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Concavity, critical #, second derivatives, extrema (with pictures)

  1. Nov 25, 2008 #1
    hey guys, hope you can help me with this, heres the picture:

    [​IMG]

    1. to find whether it is increasing or decreasing,

    f'(x)<0 is decreasing and f'(x)>0 is increasing.

    so first-> i took the derivative and got f'(x)=12x^2+60x-168 and set it to zero to find the critical numbers. I got x= -7 and x= 2. Next I plugged it back into the original to find where it is decreasing on the interval,

    f(-7)= 4(-7)^3+30(-7)^2-168(-7)+2 = 1276
    f(2)= -182



    now my question is what do i put in the blanks (the blanks with the decreasing and increasing interval)

    I can fill in one blank and that is local maximum at -7.

    2. for A and B, i first took the f'(x) and got sqrt(x^2+4) + (x)(x / sqrt(x^2+4).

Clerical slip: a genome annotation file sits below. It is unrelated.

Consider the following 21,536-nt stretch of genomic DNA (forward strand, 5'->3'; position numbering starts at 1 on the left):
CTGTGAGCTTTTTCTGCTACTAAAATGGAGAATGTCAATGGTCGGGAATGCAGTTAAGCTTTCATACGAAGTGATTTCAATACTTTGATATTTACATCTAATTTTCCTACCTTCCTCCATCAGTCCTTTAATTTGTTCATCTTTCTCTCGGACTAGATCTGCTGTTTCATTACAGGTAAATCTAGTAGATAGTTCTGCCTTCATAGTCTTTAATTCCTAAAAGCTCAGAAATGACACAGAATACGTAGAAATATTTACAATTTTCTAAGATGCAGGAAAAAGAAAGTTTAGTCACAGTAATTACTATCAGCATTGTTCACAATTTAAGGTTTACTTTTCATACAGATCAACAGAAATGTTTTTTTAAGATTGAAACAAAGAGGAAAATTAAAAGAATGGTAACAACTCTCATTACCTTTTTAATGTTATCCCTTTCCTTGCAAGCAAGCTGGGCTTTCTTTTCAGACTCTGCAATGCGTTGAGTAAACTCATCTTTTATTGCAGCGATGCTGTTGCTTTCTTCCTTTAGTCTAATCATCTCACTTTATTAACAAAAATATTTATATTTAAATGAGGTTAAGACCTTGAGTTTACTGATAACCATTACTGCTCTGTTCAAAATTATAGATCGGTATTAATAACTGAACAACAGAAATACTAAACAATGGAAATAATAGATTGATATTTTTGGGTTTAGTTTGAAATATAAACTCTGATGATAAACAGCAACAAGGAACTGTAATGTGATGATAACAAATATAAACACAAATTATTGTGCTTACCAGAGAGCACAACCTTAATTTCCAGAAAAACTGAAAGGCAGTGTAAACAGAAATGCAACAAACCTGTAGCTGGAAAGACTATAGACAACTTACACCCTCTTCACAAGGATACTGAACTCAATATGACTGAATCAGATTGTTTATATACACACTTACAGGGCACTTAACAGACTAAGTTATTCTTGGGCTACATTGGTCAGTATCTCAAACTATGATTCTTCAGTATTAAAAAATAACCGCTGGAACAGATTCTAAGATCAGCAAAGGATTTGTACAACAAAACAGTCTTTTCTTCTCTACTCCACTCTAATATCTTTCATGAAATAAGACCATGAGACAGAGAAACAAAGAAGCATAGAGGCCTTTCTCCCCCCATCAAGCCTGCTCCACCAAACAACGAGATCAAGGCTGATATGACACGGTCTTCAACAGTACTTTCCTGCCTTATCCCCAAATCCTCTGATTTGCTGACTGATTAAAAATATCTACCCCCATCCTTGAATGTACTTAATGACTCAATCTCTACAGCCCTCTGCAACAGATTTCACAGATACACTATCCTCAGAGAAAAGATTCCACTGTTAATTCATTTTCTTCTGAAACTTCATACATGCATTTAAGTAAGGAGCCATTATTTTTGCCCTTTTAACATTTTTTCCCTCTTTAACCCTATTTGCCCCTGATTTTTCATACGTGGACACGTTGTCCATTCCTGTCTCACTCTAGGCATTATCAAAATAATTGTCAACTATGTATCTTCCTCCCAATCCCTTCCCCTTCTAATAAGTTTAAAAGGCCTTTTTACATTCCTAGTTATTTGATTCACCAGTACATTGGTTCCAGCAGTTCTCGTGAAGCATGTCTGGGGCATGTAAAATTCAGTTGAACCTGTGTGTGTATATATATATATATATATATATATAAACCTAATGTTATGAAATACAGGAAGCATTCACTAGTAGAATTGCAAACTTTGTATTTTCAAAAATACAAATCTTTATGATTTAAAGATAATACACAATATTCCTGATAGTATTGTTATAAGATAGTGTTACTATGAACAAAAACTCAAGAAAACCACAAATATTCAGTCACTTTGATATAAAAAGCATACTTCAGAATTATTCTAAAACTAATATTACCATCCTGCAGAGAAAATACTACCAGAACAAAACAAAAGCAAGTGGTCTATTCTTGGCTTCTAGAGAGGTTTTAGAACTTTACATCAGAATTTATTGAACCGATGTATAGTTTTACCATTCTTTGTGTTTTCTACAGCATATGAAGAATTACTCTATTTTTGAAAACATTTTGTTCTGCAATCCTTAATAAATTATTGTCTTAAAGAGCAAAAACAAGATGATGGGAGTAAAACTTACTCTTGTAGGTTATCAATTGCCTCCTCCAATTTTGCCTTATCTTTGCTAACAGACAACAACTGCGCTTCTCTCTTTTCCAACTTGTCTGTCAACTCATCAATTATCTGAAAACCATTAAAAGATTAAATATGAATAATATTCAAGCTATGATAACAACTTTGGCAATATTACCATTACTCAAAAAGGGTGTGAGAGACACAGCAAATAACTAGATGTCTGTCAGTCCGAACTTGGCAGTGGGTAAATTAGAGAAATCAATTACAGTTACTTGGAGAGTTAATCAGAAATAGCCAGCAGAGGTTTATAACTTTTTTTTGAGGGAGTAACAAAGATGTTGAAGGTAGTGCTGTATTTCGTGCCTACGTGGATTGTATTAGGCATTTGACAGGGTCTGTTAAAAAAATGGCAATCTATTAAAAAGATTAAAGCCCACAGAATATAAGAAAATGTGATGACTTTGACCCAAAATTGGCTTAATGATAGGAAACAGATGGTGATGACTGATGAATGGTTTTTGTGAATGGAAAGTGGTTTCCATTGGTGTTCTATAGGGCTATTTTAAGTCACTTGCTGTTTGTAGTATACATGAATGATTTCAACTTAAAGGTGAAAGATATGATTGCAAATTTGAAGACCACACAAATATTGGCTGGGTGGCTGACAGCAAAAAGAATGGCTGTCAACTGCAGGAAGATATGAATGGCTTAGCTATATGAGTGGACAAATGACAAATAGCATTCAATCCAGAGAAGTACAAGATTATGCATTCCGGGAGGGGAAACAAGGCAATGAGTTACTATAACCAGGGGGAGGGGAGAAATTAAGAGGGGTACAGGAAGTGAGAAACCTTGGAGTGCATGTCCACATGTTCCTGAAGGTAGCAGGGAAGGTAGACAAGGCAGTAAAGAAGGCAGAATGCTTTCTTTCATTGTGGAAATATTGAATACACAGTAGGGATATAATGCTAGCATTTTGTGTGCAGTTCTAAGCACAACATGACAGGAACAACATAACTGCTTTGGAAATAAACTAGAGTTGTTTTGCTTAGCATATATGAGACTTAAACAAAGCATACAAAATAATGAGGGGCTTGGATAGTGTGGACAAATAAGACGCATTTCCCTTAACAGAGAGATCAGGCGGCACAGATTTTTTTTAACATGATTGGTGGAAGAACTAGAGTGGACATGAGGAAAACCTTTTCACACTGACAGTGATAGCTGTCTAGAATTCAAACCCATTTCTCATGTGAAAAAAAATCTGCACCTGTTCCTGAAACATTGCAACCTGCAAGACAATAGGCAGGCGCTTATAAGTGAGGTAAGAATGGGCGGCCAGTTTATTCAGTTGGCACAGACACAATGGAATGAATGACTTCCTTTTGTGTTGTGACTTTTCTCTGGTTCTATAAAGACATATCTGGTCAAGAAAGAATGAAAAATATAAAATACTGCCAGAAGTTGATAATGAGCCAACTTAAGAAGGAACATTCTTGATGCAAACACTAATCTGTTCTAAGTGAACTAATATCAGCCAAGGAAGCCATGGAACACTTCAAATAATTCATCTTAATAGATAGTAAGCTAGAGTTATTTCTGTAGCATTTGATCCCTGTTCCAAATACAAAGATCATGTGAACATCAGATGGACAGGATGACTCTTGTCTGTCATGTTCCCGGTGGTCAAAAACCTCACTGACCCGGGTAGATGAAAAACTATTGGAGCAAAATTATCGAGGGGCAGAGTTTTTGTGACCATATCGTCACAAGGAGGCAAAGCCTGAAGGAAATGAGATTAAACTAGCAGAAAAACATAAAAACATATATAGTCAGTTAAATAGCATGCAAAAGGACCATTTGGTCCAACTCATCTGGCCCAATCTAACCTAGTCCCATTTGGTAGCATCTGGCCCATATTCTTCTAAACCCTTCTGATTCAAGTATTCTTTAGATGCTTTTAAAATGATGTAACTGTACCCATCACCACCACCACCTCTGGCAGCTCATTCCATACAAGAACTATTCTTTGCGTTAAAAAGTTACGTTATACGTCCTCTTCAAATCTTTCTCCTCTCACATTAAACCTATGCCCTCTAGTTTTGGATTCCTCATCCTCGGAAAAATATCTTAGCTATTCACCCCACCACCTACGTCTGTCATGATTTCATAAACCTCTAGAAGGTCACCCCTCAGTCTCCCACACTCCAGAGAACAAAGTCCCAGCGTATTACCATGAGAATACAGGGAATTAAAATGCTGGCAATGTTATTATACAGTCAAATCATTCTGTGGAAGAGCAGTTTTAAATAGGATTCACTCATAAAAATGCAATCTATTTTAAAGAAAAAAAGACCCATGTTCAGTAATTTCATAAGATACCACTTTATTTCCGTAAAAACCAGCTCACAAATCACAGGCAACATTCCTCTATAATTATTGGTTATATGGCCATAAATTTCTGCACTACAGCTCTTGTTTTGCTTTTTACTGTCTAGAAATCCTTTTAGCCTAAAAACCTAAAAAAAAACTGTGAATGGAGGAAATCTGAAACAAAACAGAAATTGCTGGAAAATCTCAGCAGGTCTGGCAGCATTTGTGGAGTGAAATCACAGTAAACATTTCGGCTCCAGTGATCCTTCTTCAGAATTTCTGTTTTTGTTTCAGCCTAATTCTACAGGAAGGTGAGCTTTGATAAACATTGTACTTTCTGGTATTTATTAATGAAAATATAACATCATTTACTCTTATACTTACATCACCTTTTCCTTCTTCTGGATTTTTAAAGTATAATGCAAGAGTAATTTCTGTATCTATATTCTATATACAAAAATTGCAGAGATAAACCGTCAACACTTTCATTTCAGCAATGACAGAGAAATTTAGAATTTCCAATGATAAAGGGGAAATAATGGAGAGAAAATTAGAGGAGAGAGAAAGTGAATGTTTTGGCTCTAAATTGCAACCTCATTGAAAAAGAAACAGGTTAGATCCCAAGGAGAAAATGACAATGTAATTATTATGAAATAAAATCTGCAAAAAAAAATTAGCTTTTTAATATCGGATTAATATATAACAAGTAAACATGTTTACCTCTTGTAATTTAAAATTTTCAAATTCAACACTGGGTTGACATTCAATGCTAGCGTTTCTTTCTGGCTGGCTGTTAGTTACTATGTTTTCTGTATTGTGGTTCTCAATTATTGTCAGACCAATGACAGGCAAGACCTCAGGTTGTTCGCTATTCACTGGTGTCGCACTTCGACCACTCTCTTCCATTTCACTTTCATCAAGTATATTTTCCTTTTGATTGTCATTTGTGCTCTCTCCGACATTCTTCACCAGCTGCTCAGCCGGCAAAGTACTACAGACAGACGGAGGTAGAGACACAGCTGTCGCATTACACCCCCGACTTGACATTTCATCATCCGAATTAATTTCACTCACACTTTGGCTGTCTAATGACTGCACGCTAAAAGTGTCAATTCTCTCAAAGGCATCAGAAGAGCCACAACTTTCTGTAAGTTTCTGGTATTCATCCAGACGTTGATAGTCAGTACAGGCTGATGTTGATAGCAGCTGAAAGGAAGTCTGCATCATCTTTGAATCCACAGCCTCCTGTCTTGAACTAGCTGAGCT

Next, I took the second derivative and got f"(x)= 2x^2+x+4 / sqrt(x^2+4).

    I do not know what to do next. I keep getting confused about this interval stuff. Do i set it to zero?

    The point of inflection is when it changes from concave up to down and vice versa, so i find the critical numbers first? how do i get the point of inflection?

    For maximum and minimum, i need to find the critical numbers and plug it into the second derivative to see if they are greater, less, or equal to zero?



    I'll stop here and do the last problem tomorrow because i feel this is already too much.

    Hope I made it as clear as possible. Thanks for all the help !
     
  2. jcsd
  3. Nov 25, 2008 #2

    HallsofIvy

    User Avatar
    Staff Emeritus
    Science Advisor